Background—We systematically reviewed the genetic variants associated with stroke in genome-wide association studies (GWAS) and examined the emerging priorities and opportunities for rapidly advancing stroke research in the era of Trans-Omics science.
Methods—Using the PRISMA guideline, we searched PubMed and NHGRI- EBI GWAS catalog for stroke studies from 2007 till May 2017.
Results—We included 31 studies. The major challenge is that the few validated variants could not account for the full genetic risk of stroke and have not been translated for clinical use. None of the studies included continental Africans. Genomic study of stroke among Africans presents a unique opportunity for the discovery, validation, functional annotation, trans-omics study and translation of genomic determinants of stroke with implications for global populations. This is because all humans originated from Africa, a continent with a unique genomic architecture and a distinctive epidemiology of stroke; as well as substantially higher heritability and resolution of fine mapping of stroke genes.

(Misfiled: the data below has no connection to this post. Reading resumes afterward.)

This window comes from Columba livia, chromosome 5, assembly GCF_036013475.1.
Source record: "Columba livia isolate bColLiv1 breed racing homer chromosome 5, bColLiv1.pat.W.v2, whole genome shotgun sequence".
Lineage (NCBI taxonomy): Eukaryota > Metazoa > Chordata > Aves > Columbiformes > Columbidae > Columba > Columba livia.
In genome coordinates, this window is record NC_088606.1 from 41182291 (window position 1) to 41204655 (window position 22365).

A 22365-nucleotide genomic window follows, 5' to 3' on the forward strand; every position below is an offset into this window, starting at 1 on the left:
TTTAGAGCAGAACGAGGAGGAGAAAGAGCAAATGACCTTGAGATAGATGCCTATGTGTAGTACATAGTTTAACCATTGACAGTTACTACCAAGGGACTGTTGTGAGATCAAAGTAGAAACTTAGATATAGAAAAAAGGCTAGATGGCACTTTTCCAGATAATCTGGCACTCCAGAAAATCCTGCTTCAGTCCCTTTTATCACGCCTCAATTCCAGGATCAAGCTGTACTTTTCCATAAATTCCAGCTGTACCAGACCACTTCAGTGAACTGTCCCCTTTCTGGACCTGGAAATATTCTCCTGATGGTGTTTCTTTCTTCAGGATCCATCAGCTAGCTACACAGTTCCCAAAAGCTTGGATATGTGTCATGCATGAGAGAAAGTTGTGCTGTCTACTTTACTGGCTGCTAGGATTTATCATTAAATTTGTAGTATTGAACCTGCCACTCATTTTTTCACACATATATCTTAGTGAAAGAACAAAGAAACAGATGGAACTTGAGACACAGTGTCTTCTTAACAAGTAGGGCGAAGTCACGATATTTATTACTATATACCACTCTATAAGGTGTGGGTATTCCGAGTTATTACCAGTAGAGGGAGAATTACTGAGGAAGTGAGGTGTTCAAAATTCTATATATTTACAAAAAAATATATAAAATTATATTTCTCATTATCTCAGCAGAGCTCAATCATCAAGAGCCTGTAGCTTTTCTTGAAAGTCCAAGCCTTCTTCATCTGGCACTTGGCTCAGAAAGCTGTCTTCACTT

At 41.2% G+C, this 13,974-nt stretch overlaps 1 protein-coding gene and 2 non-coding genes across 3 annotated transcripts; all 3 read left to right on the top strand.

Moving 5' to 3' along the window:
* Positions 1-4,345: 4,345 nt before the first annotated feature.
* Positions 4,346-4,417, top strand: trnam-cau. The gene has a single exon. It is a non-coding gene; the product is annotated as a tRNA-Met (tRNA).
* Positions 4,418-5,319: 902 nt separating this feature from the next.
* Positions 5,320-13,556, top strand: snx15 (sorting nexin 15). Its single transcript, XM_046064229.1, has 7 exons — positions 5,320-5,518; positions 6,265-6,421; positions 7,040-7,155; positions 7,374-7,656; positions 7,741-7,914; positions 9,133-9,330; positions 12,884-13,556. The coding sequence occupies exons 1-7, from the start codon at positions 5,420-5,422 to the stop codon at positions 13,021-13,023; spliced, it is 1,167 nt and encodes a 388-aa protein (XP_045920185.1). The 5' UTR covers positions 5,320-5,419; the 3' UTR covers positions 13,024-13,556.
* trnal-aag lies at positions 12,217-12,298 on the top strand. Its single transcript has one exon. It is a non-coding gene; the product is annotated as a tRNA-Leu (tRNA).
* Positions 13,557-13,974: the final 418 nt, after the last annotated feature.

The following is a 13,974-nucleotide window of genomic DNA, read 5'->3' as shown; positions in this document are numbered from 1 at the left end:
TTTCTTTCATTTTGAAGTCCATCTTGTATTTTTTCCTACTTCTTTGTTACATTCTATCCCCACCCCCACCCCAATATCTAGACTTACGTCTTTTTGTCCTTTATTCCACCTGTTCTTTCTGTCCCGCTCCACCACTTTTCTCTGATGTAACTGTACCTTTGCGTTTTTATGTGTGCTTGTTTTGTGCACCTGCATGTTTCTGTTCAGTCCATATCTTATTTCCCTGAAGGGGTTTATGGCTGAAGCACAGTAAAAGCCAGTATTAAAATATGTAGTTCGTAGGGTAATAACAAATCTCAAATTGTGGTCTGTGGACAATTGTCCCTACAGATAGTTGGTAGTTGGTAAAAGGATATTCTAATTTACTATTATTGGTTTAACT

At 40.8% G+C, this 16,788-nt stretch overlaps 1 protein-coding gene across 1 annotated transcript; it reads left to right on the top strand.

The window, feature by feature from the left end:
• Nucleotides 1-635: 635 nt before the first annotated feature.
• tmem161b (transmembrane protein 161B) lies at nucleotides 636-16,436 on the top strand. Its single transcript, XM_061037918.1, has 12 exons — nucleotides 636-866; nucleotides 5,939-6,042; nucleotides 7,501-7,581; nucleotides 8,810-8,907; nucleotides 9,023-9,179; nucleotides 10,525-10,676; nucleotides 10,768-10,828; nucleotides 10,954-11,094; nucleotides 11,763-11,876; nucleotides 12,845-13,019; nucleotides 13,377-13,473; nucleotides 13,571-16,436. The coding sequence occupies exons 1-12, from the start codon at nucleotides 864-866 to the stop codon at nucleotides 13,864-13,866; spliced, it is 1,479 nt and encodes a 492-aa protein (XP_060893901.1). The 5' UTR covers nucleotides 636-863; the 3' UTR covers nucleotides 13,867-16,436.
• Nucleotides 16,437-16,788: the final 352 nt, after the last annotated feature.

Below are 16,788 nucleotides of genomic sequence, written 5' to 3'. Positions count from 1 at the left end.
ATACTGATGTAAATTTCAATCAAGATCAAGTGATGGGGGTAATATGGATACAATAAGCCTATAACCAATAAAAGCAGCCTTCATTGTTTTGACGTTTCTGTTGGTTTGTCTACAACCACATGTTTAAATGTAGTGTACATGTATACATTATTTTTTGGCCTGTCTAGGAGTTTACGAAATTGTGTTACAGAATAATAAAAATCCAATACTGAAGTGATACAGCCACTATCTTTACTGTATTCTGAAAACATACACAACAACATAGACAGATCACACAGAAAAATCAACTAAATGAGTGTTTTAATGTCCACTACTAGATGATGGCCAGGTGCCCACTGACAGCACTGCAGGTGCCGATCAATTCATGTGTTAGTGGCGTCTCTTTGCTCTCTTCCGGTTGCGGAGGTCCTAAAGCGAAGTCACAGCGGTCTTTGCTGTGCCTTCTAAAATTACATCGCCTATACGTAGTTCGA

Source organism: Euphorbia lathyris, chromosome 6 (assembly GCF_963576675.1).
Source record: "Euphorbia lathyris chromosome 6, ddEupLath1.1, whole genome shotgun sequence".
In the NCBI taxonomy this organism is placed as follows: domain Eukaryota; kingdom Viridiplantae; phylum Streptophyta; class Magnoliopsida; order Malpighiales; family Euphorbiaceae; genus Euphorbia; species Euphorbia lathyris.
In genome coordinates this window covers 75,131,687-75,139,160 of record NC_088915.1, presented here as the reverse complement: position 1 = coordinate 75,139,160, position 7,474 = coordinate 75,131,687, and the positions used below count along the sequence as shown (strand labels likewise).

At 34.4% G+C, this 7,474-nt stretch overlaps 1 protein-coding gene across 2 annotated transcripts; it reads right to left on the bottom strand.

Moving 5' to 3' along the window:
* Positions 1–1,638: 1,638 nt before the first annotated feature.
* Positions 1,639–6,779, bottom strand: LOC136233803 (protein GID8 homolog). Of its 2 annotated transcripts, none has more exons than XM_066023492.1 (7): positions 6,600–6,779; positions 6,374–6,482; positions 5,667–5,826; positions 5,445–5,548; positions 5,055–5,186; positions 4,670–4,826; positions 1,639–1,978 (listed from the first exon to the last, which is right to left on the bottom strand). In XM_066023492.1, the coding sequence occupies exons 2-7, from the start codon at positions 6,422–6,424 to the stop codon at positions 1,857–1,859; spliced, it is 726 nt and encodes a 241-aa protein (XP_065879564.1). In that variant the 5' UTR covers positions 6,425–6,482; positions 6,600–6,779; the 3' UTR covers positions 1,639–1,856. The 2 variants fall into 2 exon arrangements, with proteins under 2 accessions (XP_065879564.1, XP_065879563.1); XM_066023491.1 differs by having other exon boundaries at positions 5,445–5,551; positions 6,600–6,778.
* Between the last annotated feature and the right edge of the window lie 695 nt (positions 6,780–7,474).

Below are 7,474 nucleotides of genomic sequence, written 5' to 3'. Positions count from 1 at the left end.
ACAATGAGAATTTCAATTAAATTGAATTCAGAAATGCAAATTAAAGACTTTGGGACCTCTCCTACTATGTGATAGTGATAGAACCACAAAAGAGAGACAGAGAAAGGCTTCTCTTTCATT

Conclusion—Understanding the genomic determinants of stroke and the corresponding molecular mechanisms will revolutionize the development of a new set of precise biomarkers for stroke prediction, diagnosis and prognostic estimates as well as personalized interventions for reducing the global burden of stroke.
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This work is supported by U54 HG007479 from the National Institutes of Health.
Owolabi, Mayowa; Peprah, Emmanuel; Xu, Huichun; Akinyemi, Rufus; Tiwari, Hemant K.; Irvin, Marguerite R.; Wahab, Kolawole Wasiu; Arnett, Donna K.; and Ovbiagele, Bruce, "Advancing Stroke Genomic Research in the Age of Trans-Omics Big Data Science: Emerging Priorities and Opportunities" (2017). Epidemiology and Environmental Health Faculty Publications. 46.